I started the day with a walk—in my saffron kilt—past a lot of the Irish and Celtic pubs of Brussels. Even Manneken Pis was dressed for the occasion!
When I was back home, I started cooking a traditional Irish dish, that would hopefully also provide enough sustenance for the beery night that would ensue: colcannon. I even poached an egg for the first time!
The main event of the evening however, was an online Saint Patrick’s Day celebration which I co-hosted, on the Discordserver I set up for my beer blog. For this occasion I sourced some beers from a couple of different Irish (Third Barrel, Galway Bay, Stone Barrel) and Northern Irish (Boundary) breweries, and the only Irish dry stout by a Brussels brewery: Stouterik!
Tartiflette is actually a French dish, but it’s also a staple at the Christmas market, that under normal circumstances, would have been right in front of my door for the past month. Chêne, a Belgian dubbel by Brussels brewery La Source, fits nicely with the nuttiness of the reblochon cheese, and with the the caramelisation of the bacon.
For dessert I went with oliebollen, a typical Dutch New Year’s Eve delicacy. Unlike the Belgian deep fried dough balls smoutebollen, these have raisins and currants in them, which I off course soaked in beer first!
With this sugar and fat overload, I had to choose a beer with enough character to withstand this sensory overload, so I picked OverWorks‘ Hocus Pocus, a 10.1% sour stout with raspberries and cocoa nibs, aged in Speyside whisky barrels. It was like having a raspberry-chocolate sauce on the side!
No hours spent on trains and buses on Christmas Day this year, the Corona restrictions and common sense made it impossible to travel to the Netherlands to spend Christmas with my family… Instead, I just made the best of it alone at home, trying to recreate a family Christmas as much as possible.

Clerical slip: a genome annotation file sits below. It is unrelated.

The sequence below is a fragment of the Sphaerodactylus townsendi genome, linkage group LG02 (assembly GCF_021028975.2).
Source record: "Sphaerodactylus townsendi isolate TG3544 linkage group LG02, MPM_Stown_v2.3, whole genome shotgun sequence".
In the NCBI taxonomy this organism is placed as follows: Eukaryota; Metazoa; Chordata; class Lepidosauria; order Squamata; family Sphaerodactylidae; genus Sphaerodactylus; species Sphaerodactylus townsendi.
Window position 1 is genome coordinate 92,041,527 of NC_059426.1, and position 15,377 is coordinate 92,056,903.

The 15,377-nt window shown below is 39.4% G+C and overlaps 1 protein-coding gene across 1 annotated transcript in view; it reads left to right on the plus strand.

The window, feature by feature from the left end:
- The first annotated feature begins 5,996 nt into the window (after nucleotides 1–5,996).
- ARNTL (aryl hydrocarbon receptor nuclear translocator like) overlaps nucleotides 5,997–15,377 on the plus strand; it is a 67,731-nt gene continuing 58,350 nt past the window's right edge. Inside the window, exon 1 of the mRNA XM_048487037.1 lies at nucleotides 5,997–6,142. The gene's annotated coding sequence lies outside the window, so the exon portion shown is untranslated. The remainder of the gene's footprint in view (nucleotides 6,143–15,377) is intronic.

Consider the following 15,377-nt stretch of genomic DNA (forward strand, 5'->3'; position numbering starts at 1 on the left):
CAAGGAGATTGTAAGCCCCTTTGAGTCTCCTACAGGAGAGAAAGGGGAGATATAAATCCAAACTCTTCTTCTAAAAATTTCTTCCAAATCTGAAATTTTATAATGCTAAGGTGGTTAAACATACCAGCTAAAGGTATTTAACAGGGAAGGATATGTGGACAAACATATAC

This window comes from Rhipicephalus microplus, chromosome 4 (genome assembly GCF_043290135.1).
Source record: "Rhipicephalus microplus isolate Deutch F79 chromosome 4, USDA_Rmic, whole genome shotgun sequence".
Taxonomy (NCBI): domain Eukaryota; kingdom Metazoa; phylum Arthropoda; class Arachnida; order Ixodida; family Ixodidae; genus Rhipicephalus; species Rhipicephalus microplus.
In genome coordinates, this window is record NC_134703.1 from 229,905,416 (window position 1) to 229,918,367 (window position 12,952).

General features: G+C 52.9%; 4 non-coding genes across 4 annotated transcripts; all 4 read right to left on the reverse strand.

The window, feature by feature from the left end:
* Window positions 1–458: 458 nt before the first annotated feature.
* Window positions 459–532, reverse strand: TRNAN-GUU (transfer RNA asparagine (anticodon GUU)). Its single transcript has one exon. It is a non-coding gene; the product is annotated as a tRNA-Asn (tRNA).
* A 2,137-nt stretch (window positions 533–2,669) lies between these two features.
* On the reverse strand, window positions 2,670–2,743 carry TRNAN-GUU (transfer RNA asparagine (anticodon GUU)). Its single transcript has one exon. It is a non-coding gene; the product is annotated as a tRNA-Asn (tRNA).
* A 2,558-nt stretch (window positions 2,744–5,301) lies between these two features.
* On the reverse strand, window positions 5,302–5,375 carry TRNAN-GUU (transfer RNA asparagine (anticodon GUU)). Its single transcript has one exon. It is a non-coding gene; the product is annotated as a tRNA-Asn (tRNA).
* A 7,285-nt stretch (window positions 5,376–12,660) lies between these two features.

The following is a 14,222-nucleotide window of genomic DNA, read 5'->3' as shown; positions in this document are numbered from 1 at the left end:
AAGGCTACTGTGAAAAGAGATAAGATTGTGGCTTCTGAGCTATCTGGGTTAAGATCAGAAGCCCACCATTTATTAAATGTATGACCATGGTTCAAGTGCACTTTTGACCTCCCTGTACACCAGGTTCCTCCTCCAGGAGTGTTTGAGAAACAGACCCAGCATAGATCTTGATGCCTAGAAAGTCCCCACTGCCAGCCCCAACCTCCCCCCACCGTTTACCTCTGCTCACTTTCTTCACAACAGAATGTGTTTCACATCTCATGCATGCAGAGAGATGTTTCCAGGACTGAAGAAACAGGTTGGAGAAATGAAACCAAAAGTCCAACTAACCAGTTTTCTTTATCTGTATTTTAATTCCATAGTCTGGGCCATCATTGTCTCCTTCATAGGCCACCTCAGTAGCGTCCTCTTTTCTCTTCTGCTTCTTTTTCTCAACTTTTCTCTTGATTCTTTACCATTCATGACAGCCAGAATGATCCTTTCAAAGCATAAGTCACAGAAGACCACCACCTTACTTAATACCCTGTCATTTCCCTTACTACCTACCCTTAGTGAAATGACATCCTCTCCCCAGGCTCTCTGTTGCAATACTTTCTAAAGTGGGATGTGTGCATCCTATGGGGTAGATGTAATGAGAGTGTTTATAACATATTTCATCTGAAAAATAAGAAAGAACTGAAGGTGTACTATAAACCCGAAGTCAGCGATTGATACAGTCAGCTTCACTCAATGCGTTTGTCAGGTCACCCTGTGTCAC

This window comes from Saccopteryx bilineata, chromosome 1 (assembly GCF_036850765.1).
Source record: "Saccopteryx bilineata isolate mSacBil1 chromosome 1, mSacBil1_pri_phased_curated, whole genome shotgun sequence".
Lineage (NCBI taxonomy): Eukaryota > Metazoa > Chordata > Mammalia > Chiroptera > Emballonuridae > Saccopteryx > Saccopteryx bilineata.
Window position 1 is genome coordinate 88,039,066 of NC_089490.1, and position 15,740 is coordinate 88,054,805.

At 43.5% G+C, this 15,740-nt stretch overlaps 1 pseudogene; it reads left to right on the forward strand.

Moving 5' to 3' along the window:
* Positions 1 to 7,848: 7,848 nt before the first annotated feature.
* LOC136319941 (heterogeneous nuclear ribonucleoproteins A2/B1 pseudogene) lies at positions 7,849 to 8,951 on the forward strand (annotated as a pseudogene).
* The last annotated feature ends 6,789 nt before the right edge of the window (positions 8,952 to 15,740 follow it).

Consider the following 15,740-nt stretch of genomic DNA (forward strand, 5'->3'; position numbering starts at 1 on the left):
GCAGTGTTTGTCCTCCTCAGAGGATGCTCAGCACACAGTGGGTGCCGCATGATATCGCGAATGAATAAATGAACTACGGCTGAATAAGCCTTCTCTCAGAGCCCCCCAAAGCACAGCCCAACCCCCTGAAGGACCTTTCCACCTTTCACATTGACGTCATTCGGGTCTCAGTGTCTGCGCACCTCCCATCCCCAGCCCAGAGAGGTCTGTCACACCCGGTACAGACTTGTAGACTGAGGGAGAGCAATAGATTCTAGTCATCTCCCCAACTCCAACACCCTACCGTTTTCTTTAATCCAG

It started of course with a Christmas brunch! I didn’t go through the trouble of creating some—impossible to find here—Limburgish sausage rolls, but just baked some croissants, and had a couple of slices of Christmas stollen.
The previous day I baked my very own kersttulband for the very first time, and it turned out quite well!
Obviously I had to make Christmas dinner myself as well, if I wanted to have a meal at least similar to that of my family. I also set up my computer, so I could at least virtually pull up a chair and sit down at the family table.
In a few blog posts I’ve already mentioned I’m a BrewDog Equity Punk. This means I’ve invested a couple of pounds in BrewDog, and own some equity shares in the Scottish craft beer brewer and bar operator. Since they’ve just launched another round of Equity for Punks, and it’s announced to be the very last, I thought I’d share a thing or two about it, and maybe entice you to seize this final opportunity to become an Equity Punk yourself!
Of course, I’m not being entirely selfless here: if you invest using the button below this post, there might be a couple of beers and goodies in it for me…